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Using Skills Transparency to Unlock Equity in the AI-Driven Workplace

Using Skills Transparency to Unlock Equity in the AI-Driven Workplace

Workforce diversity initiatives are considered more essential than ever, as organizations increasingly acknowledge that inclusive policies nurture effective and innovative business solutions. The open and clearly defined representation of expected skills, competencies and abilities in the workplace is vital to equitable hiring and grows even more crucial when using AI in Human Resource tooling. 

Despite advancements, the underrepresentation of people of color in leadership roles persists. Latino board representation has remained essentially flat over the last two decades. By 2060, the Hispanic population is forecast to be almost 30% of the American population, but less than 5% of corporate board positions are held by Hispanics. The gender pay gap also reveals the disparity present in today’s workforce: A 2023 report by the National Women's Law Center found that women earn 83 cents for every dollar that men earn, that gap closes to 94 cents for every dollar that men earn when employers adopt transparent pay practices.  These inequalities are why interventions like skill transparency are essential.

While artificial intelligence (AI) continues to influence corporate culture, we’ve also seen a focus on the notion of more equitable workforce and talent practices. In fact, a February 2022 survey from SHRM indicated that a substantial 79% of employers leveraging AI for HR purposes are doing so to support recruitment and hiring: AI is used to develop and then screen incoming resumes, automate candidate searches or target job postings to specific groups. But these models don’t necessarily have clearly defined skills data and they can be biased based on their inputs. In the same report, 54% of organizations using these AI tools said they have faced challenges with them, specifically including issues of bias and discrimination. These challenges emphasize the need to infuse diverse perspectives, prioritize incorporating skill transparency data and ensure rigorous governance of AI models to actively counter bias and foster equity.

Skill Transparency: A Cornerstone of Equity

Skill transparency practices, such as defining measurable skills for each position, are integral to creating effective people systems. They provide HR professionals and decision-makers with clear and comprehensive information about the skills and abilities of employees and candidates, enabling more informed and data-driven decisions regarding recruitment, promotion, talent development and succession planning.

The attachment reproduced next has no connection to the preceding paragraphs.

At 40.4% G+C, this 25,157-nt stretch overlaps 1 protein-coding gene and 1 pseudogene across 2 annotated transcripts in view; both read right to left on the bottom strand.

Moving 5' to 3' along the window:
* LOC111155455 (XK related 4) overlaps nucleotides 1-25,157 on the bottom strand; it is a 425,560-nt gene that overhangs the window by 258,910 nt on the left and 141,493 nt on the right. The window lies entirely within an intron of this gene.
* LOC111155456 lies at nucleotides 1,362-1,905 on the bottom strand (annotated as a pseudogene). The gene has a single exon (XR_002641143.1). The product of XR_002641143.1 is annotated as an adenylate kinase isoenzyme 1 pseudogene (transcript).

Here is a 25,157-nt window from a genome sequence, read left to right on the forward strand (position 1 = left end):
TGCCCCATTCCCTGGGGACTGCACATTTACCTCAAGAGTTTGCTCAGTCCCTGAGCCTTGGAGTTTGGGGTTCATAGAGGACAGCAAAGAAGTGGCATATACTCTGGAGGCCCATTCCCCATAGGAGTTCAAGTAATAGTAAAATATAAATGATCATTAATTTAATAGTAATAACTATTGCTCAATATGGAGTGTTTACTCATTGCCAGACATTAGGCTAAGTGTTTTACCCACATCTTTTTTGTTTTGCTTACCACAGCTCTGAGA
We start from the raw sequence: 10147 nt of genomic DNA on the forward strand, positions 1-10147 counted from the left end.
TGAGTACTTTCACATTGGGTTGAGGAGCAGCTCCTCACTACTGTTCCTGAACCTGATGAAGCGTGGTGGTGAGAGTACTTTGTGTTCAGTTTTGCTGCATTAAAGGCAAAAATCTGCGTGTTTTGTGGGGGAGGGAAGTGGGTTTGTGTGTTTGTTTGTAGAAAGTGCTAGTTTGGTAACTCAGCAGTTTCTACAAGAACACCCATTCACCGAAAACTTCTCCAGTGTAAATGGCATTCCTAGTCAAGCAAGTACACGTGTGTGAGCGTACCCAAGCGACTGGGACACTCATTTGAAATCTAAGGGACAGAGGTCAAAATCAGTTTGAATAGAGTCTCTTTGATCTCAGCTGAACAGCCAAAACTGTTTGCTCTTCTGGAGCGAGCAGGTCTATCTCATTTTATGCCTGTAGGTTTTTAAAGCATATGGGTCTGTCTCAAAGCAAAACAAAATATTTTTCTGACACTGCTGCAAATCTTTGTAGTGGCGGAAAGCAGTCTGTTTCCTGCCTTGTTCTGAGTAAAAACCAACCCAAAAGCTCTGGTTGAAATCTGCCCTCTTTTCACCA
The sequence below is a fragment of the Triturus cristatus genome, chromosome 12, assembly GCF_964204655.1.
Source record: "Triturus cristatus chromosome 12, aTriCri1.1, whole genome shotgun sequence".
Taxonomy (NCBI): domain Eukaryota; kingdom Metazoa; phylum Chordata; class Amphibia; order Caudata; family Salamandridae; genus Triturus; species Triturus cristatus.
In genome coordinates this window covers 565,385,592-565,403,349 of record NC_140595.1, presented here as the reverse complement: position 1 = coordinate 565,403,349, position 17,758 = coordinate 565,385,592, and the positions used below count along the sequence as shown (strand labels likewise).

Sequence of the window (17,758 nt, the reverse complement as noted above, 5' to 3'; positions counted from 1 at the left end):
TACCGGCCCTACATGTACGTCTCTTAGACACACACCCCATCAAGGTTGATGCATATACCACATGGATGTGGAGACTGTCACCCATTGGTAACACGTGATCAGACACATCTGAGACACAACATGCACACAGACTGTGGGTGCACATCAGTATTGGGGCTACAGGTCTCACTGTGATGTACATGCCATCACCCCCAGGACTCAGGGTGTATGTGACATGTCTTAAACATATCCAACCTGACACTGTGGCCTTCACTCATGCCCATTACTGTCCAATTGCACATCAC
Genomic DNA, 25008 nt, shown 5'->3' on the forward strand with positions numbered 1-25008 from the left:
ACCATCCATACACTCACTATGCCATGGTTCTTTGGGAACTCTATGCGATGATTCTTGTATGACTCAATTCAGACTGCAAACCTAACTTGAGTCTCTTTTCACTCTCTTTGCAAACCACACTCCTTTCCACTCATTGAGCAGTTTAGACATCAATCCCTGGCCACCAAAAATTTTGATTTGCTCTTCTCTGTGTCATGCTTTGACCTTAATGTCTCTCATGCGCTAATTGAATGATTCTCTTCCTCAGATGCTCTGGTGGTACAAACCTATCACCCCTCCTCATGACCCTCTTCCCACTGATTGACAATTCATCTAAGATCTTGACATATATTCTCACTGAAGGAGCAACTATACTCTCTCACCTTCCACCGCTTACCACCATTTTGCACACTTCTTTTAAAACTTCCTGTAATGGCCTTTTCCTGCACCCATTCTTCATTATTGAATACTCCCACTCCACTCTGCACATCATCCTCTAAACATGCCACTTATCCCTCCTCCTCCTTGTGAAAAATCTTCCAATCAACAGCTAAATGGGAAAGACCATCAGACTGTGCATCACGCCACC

A lack of skill transparency often leads to ambiguity in hiring and promotions, and this can be exacerbated by poorly-trained AI systems that perpetuate existing biases. To help mitigate these issues, incorporate skill transparency into talent strategies. This should include the review and assessment of candidates based solely on whether they possess the skills required for a particular job, reducing subjectivity, and helping counterbalance any implicit biases or stereotypes. With a clear understanding of required skills, employees, regardless of gender or background, can determine their role fit and progression paths with equal opportunity to achieve growth and advancement. 

Incorporating skill transparency into an organization’s policies can also promote pay equity. By tying compensation to clearly-defined skills and competencies, organizations can ensure that similar roles with comparable skillsets are remunerated equally, addressing gaps like the gender pay difference.

With the advances of AI in the talent enablement space, people systems have become even more robust—but we must still exercise caution with them. An October 2022 study by the University of Cambridge in the UK found that claims by AI companies to offer objective, meritocratic assessments are deceptive. It suggested that anti-bias measures to remove gender and race are ineffective because the system-defined “ideal candidate” has historically been influenced by gender and race, and those definitions aided in the development of the AI models. This isn’t just theory; in October 2018, Amazon removed its trial automated candidate screening system intended to rate potential hires because it filtered out women for positions. Even with advanced systems, biases must be actively and deliberately countered

Skill transparency and diversity are not simply ideals to strive for or boxes to check — they are pivotal in today's AI-driven landscape. Organizations have the opportunity to harness the undeniable potential of AI while also actively addressing bias within these systems. By integrating the AI-driven insights that have been carefully modeled to eliminate bias, organizations can gain a nuanced and adaptive understanding of their employees' abilities, which supports more balanced, data-informed and equitable decision-making processes. Defining and developing measurable skills for every role ensures objectivity in recruitment, advancement and pay decisions. And fostering diversity through awareness-raising training and ongoing bias mitigation efforts can drive innovation and imbue AI with ethical considerations. A commitment to both skill transparency and diversity enables organizations to fully realize AI's promise and cultivate a workplace that champions fairness and inclusivity for all.


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